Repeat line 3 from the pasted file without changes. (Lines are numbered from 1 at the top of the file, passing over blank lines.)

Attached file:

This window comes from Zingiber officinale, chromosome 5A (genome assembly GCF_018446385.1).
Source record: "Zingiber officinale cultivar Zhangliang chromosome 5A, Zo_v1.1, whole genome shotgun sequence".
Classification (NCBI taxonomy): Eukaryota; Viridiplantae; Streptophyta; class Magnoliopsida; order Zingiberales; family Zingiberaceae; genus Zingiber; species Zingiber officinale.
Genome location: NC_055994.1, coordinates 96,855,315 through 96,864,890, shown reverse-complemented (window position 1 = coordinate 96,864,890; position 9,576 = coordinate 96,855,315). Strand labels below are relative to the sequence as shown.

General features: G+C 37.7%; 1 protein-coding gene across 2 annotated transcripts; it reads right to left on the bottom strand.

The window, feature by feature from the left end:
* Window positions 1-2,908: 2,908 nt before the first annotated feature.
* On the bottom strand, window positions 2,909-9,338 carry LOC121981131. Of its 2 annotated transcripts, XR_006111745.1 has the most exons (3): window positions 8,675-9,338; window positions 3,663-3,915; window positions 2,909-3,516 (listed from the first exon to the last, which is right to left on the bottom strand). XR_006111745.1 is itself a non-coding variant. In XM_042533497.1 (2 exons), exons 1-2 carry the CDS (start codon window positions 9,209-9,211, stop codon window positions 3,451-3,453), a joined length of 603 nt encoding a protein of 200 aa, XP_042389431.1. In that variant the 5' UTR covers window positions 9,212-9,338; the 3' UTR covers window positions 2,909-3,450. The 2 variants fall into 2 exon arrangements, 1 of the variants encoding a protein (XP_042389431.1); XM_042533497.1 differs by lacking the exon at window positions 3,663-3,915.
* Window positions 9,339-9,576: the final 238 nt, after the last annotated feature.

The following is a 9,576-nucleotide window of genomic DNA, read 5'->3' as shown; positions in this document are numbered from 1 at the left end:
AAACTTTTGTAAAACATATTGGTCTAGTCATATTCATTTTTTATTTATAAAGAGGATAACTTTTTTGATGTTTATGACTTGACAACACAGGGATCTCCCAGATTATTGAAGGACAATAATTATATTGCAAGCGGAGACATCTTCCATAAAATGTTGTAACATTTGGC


Classification (NCBI taxonomy): Eukaryota; Viridiplantae; Streptophyta; class Magnoliopsida; order Zingiberales; family Zingiberaceae; genus Zingiber; species Zingiber officinale.